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Old 06-27-2005, 02:10 PM   #11
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okay it's logical now that you moved both the Piquant and the Savory posts. That makes sense. I couldnt figure out why the one.

The board still seems like it has too many categories to navigate through although in the months since I've been gone the folders do seem to be filling up more.

I think the first board someone comes across should be the basic food groups or those basic categories that we had originally. As it exists now, the food portion of the folders is down so low that you dont even see it till you scroll downward. on my pc, all I see is "General cooking' terms techniques," etc. I dont even see Meats etc. until I scroll down I cannnot help but think a lot of people who have never been here are going to miss it.
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Old 06-27-2005, 03:18 PM   #12
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It's umami, with an "m."

Food scientists describe umami or savory as the 5th taste sensation.

Read about it here: http://en.wikipedia.org/wiki/Umami

But it is commonplace to call anything that isn't sweet "savory." This is more like shorthand and not food science, though.
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Old 06-27-2005, 03:31 PM   #13
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Savory: 1. Appetizing to the taste or smell; 2. Piquant, pungent, or salty to the taste, not sweet (American Heritage Dictionary of the English Language). It's one of those cases where the word can mean two things, and it is easy to confuse. As when you apply hot and/or spicy to a dish, it can mean many things to many people. In cooking most people I know who cook (and I am by no means a pro) use sweet and savory as opposites; when they say savory, they mean something you aren't going to eat for desert. On the other hand, anything you love can be called savory, and that is more commonly used by someone not cooking. And, well, we haven't even gotten into the herb in my garden!
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Old 06-27-2005, 11:19 PM   #14
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I love it! Savory is defined as Piquant. We keep running around in circles! No seriously, that is a useful definition Claire. The entire thread has been quite illuminating, thanks everyone.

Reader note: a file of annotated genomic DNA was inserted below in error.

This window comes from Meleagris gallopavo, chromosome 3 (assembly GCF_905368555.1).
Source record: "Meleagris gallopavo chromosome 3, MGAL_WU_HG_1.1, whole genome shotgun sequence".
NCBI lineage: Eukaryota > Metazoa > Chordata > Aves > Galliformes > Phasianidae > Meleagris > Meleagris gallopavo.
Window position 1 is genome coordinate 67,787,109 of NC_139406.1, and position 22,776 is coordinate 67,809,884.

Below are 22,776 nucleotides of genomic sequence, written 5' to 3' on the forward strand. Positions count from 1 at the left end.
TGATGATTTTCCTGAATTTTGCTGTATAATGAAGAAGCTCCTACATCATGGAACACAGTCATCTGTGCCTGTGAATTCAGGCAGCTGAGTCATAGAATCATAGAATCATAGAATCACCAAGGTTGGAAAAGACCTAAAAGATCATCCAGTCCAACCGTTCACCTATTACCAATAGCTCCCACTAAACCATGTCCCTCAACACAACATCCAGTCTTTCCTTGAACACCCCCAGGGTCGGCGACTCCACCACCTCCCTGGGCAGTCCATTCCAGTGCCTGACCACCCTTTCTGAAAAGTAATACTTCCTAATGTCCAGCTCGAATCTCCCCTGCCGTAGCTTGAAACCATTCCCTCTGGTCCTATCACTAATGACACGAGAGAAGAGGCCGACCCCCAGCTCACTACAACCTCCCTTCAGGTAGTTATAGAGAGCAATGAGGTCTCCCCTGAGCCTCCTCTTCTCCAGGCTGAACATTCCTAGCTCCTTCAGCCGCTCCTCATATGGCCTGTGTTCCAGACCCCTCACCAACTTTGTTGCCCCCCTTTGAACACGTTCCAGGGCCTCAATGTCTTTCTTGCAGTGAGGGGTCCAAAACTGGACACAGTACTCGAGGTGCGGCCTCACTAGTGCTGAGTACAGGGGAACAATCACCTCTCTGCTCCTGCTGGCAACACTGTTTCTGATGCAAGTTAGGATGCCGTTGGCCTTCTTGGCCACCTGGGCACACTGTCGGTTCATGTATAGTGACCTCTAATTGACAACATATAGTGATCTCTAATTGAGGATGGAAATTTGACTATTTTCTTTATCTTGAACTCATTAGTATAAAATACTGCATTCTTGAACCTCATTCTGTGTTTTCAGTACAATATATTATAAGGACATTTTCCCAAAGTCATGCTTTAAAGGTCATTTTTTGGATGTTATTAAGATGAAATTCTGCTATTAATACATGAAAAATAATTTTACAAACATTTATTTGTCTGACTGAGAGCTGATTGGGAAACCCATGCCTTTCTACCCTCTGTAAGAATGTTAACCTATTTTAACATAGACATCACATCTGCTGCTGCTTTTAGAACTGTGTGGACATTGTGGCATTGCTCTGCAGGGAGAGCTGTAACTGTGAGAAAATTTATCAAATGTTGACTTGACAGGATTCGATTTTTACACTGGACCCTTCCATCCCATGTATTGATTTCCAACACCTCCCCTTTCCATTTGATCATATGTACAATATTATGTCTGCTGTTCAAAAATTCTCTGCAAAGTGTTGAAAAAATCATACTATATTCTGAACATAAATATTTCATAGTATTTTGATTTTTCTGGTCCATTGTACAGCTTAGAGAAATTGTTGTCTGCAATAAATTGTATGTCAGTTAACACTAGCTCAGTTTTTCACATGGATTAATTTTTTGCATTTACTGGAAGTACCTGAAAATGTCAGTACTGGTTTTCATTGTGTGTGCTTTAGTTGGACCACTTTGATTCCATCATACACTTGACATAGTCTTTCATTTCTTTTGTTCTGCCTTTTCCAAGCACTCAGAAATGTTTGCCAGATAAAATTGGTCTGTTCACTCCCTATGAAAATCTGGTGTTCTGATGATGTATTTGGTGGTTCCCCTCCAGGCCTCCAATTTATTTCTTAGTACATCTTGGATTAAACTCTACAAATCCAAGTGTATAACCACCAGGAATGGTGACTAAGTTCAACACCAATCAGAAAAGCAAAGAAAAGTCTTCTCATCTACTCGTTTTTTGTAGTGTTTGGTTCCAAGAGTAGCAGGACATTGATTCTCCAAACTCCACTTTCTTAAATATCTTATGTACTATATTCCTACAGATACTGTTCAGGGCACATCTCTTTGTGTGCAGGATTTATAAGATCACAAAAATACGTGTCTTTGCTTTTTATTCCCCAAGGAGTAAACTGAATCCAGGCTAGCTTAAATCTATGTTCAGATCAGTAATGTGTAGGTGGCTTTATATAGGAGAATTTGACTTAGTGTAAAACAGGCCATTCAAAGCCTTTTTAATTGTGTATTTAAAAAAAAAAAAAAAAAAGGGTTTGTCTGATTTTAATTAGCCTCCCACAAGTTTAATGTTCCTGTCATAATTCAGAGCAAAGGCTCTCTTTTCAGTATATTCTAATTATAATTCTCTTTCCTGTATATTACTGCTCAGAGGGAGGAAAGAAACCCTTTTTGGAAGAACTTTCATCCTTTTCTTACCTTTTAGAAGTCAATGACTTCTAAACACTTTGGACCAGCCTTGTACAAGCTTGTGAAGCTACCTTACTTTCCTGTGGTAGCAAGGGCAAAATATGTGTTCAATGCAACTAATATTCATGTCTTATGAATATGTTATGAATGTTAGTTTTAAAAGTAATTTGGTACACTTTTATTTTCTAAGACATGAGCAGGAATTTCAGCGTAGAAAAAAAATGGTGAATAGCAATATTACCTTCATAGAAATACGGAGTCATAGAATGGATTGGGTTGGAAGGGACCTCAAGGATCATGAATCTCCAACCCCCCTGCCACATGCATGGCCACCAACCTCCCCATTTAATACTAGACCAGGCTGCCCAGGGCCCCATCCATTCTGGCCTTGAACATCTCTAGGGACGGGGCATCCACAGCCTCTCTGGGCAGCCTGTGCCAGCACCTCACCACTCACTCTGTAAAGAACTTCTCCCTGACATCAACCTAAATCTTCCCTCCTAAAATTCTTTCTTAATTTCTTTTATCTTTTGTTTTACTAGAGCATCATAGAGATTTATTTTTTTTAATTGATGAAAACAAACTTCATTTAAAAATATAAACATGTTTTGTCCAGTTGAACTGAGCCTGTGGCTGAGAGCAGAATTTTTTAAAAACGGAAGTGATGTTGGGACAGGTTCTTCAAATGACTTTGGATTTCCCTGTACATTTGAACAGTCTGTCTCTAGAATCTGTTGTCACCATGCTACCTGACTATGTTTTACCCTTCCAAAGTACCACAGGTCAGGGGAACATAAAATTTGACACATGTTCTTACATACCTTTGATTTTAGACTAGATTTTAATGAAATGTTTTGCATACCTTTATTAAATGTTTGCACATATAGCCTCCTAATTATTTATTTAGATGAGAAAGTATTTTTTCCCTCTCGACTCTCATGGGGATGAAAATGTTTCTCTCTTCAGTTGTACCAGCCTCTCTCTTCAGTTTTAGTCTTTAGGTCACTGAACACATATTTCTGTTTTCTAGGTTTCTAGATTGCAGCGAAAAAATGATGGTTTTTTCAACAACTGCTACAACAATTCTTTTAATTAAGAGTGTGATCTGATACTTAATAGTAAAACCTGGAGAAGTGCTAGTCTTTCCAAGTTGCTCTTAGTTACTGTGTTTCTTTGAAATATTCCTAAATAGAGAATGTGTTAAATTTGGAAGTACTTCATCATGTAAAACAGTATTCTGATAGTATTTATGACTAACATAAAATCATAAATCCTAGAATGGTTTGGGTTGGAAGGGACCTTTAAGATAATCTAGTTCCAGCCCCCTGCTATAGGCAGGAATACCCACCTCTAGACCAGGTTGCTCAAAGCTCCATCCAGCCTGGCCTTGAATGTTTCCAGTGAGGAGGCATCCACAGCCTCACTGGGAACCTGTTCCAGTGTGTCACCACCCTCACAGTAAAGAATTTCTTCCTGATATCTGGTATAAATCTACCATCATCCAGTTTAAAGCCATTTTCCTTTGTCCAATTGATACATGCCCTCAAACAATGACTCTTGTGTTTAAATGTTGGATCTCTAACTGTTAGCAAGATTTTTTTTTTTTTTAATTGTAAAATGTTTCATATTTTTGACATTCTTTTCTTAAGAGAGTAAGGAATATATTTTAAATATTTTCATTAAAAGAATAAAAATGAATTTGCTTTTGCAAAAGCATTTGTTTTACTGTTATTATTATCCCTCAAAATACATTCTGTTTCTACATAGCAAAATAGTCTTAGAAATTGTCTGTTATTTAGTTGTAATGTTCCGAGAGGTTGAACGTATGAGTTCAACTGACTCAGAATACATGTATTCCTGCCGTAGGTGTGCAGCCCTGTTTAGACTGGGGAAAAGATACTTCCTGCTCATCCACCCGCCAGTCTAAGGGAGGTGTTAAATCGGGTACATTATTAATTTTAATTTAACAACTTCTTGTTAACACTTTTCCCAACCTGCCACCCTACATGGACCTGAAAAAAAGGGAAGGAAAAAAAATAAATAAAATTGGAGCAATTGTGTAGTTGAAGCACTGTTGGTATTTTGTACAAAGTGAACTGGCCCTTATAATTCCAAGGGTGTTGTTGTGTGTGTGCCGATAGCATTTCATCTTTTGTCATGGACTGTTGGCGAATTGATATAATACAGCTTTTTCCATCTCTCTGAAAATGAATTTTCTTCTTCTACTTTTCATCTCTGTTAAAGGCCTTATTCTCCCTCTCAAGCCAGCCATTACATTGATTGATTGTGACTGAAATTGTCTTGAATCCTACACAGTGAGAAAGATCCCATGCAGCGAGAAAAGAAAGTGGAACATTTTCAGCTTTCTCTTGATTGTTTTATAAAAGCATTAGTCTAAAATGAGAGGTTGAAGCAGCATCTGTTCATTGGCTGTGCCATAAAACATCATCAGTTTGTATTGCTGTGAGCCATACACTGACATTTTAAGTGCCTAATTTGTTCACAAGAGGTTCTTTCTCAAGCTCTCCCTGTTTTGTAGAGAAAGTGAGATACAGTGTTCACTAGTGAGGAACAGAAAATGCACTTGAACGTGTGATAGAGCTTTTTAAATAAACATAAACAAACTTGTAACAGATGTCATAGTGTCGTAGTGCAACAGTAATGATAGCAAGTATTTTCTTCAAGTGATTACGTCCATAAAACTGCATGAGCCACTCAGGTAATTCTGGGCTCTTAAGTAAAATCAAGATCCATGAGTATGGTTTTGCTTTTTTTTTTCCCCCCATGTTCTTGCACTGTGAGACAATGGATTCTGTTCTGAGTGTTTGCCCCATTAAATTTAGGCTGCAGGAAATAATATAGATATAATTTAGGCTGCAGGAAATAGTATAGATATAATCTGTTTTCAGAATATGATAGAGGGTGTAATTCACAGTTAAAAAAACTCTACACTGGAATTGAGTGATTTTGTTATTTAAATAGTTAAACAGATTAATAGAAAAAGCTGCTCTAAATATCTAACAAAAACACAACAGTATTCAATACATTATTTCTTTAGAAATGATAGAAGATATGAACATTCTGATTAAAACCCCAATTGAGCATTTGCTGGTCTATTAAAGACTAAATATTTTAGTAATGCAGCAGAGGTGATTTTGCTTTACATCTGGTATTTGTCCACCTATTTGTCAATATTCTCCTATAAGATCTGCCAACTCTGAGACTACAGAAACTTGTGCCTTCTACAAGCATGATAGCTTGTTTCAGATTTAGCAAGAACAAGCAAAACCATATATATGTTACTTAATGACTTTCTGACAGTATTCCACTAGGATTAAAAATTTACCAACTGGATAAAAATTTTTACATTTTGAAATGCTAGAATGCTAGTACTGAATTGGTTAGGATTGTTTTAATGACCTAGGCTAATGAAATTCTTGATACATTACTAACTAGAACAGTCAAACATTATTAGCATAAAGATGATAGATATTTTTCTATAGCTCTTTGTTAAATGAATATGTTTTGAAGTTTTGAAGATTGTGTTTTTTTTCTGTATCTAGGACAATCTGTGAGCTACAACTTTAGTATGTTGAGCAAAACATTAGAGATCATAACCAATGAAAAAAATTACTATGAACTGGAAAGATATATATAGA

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Old 06-28-2005, 02:07 PM   #15
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Quote:
Originally Posted by jpinmaryland
I love it! Savory is defined as Piquant. We keep running around in circles! No seriously, that is a useful definition Claire. The entire thread has been quite illuminating, thanks everyone.

I thought this was a funny circle, too!
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Old 06-28-2005, 06:38 PM   #16
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that's a good one.
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Old 06-29-2005, 12:03 AM   #17
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I made the mistake of thinking I could find a definative answer and pulled out my copy of ORIGINS: A Short Etymological Dictionary of Modern English by Eric Partridge. Lets just say that the origins of savory and piquant get even more convoluted when you add in pungent!

So - the best I can come up with is the simple standard concept that savory means not sweet. Obviously, if something is "sweet and savory" then it is a mixture of mutually exclusive terms/flavors - as in sweet and sour sauce. So:

Savory: not sweet, piquant
Piquant: Pungent
Pungent: acrid, with a punch
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Old 06-29-2005, 06:54 PM   #18
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that's great I'm glad it sparked your interest. Can you elaborate on anything else you found interesting when you did your foray? I mean since you took the trouble to research it, is there anything else worth mentioning that we might be interested in? I know I started out having one basic def'n but then when I saw it used in a certain way that Joy of Cooking did, then I got more confused...
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Old 06-29-2005, 07:17 PM   #19
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I think the bottom line is that it boils down to whatever the a cook or chef's individual preference is. For me, savory does not include anything sweet or that has a predominant citrus, acid, or spicy flavor. Although a sauce or dish can have some citrus and spicyness and still be savory (i.e. chili), I don't personally like to intertwine the three tastes. Like I said before, for myself, I like savory to be rich with a lot of depth in flavor, used more in reference towards a sauce (i.e. a Porcini-Merlot Demi Glace). But that's my own personal interpretation of the word.
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